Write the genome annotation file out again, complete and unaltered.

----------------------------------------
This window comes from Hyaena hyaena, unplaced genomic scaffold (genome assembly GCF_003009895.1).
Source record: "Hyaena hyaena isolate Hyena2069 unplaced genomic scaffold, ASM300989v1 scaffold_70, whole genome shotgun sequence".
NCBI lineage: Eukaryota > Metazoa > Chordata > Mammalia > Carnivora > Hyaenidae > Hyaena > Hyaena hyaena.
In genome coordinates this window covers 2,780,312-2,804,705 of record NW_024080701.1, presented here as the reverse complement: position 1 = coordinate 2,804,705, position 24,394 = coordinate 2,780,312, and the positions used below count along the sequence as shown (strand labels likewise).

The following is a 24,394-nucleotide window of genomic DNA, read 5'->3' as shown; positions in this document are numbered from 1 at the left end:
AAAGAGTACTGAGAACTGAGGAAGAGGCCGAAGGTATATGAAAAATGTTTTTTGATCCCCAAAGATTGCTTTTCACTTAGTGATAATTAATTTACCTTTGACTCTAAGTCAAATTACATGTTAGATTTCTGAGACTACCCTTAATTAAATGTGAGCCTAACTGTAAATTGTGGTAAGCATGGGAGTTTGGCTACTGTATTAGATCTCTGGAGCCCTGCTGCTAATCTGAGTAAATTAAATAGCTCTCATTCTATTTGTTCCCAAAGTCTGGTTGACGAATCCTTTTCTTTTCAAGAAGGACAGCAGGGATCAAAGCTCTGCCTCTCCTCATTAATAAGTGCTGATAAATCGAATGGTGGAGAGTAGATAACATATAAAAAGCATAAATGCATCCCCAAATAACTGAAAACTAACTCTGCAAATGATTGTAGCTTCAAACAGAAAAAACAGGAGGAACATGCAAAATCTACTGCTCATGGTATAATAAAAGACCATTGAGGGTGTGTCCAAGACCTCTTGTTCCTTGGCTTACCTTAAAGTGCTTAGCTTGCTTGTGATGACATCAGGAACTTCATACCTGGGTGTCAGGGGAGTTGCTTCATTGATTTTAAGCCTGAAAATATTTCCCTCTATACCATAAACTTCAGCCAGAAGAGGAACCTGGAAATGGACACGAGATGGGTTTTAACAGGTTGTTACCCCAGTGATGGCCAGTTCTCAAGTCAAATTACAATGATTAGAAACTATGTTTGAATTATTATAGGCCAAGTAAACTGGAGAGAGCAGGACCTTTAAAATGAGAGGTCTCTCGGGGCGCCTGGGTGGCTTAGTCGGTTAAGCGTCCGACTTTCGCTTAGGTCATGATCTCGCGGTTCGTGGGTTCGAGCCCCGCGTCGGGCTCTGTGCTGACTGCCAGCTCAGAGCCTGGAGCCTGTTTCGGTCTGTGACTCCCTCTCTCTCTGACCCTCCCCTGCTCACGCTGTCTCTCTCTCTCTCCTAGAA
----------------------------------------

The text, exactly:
This window comes from Hyaena hyaena, unplaced genomic scaffold (genome assembly GCF_003009895.1).
Source record: "Hyaena hyaena isolate Hyena2069 unplaced genomic scaffold, ASM300989v1 scaffold_70, whole genome shotgun sequence".
NCBI lineage: Eukaryota > Metazoa > Chordata > Mammalia > Carnivora > Hyaenidae > Hyaena > Hyaena hyaena.
In genome coordinates this window covers 2,780,312-2,804,705 of record NW_024080701.1, presented here as the reverse complement: position 1 = coordinate 2,804,705, position 24,394 = coordinate 2,780,312, and the positions used below count along the sequence as shown (strand labels likewise).

The following is a 24,394-nucleotide window of genomic DNA, read 5'->3' as shown; positions in this document are numbered from 1 at the left end:
AAAGAGTACTGAGAACTGAGGAAGAGGCCGAAGGTATATGAAAAATGTTTTTTGATCCCCAAAGATTGCTTTTCACTTAGTGATAATTAATTTACCTTTGACTCTAAGTCAAATTACATGTTAGATTTCTGAGACTACCCTTAATTAAATGTGAGCCTAACTGTAAATTGTGGTAAGCATGGGAGTTTGGCTACTGTATTAGATCTCTGGAGCCCTGCTGCTAATCTGAGTAAATTAAATAGCTCTCATTCTATTTGTTCCCAAAGTCTGGTTGACGAATCCTTTTCTTTTCAAGAAGGACAGCAGGGATCAAAGCTCTGCCTCTCCTCATTAATAAGTGCTGATAAATCGAATGGTGGAGAGTAGATAACATATAAAAAGCATAAATGCATCCCCAAATAACTGAAAACTAACTCTGCAAATGATTGTAGCTTCAAACAGAAAAAACAGGAGGAACATGCAAAATCTACTGCTCATGGTATAATAAAAGACCATTGAGGGTGTGTCCAAGACCTCTTGTTCCTTGGCTTACCTTAAAGTGCTTAGCTTGCTTGTGATGACATCAGGAACTTCATACCTGGGTGTCAGGGGAGTTGCTTCATTGATTTTAAGCCTGAAAATATTTCCCTCTATACCATAAACTTCAGCCAGAAGAGGAACCTGGAAATGGACACGAGATGGGTTTTAACAGGTTGTTACCCCAGTGATGGCCAGTTCTCAAGTCAAATTACAATGATTAGAAACTATGTTTGAATTATTATAGGCCAAGTAAACTGGAGAGAGCAGGACCTTTAAAATGAGAGGTCTCTCGGGGCGCCTGGGTGGCTTAGTCGGTTAAGCGTCCGACTTTCGCTTAGGTCATGATCTCGCGGTTCGTGGGTTCGAGCCCCGCGTCGGGCTCTGTGCTGACTGCCAGCTCAGAGCCTGGAGCCTGTTTCGGTCTGTGACTCCCTCTCTCTCTGACCCTCCCCTGCTCACGCTGTCTCTCTCTCTCTCCTAGAA